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Kinds of 'do: The Story of Miles Davis' Hair

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Davis' radical self-transformative process can be interpreted as more than simple stylistic ritual. —Ken Cheveux
Kinds of 'do: The Story of Miles Davis' Hair
Ken Cheveux

Schneider & Haar Publishers
2004

If you were too preoccupied with the master trumpeter's playing, you might have overlooked what more style-conscious fans noticed all along: Miles Davis' coif changed almost as radically as his music over the course of his five-decade career. Starting out in the clean-cut mold of the Birth of the Cool days, Davis' hair later thinned and morphed into the mullet-like gheri-curl of his fusion foray, and later still into the feral mane of Doo-Bop (see hair gallery below). This, as fashion and music critic Ken Cheveux tells it, can be taken as yet another way in which Davis changed jazz'superficially and internally—while effecting significant, albeit less overt, changes in larger society.

"Davis' radical self-transformative process can be interpreted as more than simple stylistic ritual," writes Cheveux in his introduction to Kinds of 'do: The Story of Miles Davis' Hair. "It is positively Nietzschean in both its origins and execution—an impassioned desire to remain on the cutting edge, an innate knowledge of the benefits of constantly manipulating celebrity persona, and an ostensible disregard for the dangers of poor public perception." This is precisely what captured the writer's imagination. Would we still regard Davis as an innovator, he asks, if he had kept the tidy, conservative "do of his youth" Was his relatively tame Afro during the early '70s an indication of his lack of political conviction? And is Davis' later work undermined by his truly appalling choices in hairstyle?

According to Cheveux, Davis was as proud of his hair as he was of his music. The writer cites one incident which took place after the famous Cornrow Club concert. A female fan approached Davis backstage and asked him for advice to pass on to her hairdresser. Miles retorted: "Lady, it took me forty years to style my hair like this. And you want to learn how to do it in an hour" Cheveux goes on to suggest that being pressured to divulge haircare tips hay have been the singular underlying reason behind Davis" well-documented scorn for Wynton Marsalis.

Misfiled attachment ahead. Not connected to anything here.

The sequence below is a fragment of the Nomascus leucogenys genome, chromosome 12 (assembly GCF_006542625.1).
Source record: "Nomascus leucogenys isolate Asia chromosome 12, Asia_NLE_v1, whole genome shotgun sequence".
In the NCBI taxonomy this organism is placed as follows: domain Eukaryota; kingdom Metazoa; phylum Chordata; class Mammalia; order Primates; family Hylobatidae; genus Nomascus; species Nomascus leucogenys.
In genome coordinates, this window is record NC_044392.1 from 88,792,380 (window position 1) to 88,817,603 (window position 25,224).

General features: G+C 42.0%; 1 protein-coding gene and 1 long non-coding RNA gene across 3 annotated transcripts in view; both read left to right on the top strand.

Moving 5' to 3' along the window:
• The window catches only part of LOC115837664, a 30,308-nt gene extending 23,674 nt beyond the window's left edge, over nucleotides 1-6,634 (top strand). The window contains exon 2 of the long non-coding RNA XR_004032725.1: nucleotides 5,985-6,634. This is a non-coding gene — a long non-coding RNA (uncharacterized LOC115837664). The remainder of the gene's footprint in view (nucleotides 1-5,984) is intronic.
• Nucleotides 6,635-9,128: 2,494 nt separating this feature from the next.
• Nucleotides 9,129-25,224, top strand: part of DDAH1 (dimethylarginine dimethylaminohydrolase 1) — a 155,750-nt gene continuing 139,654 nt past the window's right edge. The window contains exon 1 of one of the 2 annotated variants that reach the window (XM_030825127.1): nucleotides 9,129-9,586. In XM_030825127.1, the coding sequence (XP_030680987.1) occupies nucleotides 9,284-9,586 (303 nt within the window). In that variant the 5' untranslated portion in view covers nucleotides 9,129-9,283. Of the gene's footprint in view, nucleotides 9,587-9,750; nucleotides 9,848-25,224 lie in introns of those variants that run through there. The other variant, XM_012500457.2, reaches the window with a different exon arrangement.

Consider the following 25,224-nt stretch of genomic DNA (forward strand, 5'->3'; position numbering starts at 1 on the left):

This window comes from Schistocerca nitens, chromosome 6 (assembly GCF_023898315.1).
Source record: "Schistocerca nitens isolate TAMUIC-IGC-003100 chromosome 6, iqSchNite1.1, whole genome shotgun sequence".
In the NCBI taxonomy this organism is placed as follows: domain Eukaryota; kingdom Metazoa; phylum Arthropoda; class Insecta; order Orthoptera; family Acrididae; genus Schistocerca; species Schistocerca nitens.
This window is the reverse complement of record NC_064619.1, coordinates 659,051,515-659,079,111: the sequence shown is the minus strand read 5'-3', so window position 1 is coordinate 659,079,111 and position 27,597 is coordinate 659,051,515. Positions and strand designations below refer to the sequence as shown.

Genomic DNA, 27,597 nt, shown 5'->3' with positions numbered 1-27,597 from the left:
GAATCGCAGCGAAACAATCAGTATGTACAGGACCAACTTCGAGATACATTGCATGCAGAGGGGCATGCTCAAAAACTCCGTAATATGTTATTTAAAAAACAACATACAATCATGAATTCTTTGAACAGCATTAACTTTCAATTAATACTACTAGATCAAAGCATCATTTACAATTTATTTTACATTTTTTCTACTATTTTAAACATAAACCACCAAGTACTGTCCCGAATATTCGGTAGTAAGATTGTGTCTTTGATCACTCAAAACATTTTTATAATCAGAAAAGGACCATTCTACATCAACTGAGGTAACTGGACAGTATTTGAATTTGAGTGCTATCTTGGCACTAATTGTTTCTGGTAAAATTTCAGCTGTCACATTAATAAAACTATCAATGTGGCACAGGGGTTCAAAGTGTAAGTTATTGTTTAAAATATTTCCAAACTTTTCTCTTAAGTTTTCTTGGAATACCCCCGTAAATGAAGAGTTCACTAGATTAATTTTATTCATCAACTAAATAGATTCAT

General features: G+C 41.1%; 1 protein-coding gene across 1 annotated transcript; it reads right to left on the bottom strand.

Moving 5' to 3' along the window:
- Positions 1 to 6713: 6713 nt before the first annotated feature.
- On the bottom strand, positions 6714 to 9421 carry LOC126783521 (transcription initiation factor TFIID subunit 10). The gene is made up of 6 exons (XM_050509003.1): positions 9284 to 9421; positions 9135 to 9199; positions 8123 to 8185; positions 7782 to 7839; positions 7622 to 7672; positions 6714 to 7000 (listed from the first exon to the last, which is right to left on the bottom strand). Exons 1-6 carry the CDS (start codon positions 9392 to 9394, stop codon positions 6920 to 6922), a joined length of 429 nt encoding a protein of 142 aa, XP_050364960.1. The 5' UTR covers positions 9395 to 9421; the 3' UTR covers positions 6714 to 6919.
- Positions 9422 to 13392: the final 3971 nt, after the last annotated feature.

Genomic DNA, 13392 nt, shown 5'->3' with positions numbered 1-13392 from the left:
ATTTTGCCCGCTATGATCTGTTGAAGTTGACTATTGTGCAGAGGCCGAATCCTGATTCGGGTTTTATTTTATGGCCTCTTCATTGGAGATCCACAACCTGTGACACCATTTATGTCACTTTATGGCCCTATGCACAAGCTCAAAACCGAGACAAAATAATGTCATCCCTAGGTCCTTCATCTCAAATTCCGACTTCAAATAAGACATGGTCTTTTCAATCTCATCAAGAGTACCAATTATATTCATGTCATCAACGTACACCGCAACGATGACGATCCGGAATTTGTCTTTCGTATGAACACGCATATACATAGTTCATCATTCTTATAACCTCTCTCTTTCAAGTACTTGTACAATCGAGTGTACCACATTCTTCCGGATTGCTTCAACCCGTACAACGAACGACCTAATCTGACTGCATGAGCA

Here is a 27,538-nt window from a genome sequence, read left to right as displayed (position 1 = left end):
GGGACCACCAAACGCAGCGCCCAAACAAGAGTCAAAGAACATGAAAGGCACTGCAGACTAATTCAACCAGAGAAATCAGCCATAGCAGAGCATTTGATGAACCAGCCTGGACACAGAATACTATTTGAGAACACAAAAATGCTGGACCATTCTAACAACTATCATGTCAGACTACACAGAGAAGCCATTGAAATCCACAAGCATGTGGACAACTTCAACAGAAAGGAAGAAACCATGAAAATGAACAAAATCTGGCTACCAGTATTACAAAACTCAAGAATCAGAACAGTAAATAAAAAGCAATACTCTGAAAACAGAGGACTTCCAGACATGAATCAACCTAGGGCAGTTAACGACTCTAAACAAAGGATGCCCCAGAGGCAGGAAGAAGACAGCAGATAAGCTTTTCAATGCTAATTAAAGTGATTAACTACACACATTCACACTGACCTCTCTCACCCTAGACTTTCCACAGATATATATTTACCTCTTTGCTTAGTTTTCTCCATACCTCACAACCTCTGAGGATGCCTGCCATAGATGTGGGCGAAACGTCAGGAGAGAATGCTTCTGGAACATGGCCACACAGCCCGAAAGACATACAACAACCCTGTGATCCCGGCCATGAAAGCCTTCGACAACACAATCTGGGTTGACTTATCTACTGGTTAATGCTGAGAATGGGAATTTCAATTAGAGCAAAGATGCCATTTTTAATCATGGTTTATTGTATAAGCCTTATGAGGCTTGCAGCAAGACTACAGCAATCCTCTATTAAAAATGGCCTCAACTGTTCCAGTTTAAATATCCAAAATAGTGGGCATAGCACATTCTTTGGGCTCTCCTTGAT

To confirm Davis' obsession with his hair, Cheveux has unearthed a mass of old shopping lists calling for items such as "60 pkgs of geri [sic]." Taking a major analytical leap, he even goes so far as to offer this as the motivation for Davis' infamous stage manner. "Cocky, cool, but secretly and acutely self-conscious, Davis performed with this back to the audience because he could not bear the thought of someone in the crowd criticizing his latest coif. A private album cover shoot was one thing; subjecting his hairstyle to possible live ridicule was another."

All in all, Cheveux's account is fascinating stuff and will likely spawn dozens, if not hundreds, of reevaluations of Davis' career along the same lines. For readers, it presents Davis in a whole new light, making it possible to return to the trumpeter's oeuvre with fresh ears. Thus "So What" becomes Miles' reply to a critic of his nondescript hairstyle of the time, while the more direct Charlie Parker chart "Another Hair Do" from Milestones becomes a reaffirmation of his stylistic credo.

Readers who enjoy Kinds of 'do will be pleased to note that Cheveux is already at work on his next book, Nobody Digs Bill Evans' Beard , in which he intends to examine the pianist's complete lack of fashion sense during his transformation from scrawny geek to bearded Neanderthal.

Photo Credit
Herb Snitzer , Miles Davis 1988.


The Miles Davis Hair Gallery


"Innocent" Miles
Style: Cropped Conservative

"Mod Squad" Miles
Style: Intermediate Afro

"Saucy" Miles
Style: Unknown

"Mullet" Miles
Style: Gheri-Curl Mullet

"Dippety Doo" Miles
Style: Receding Gel

"Malibu" Miles
Style: Dreadlocks

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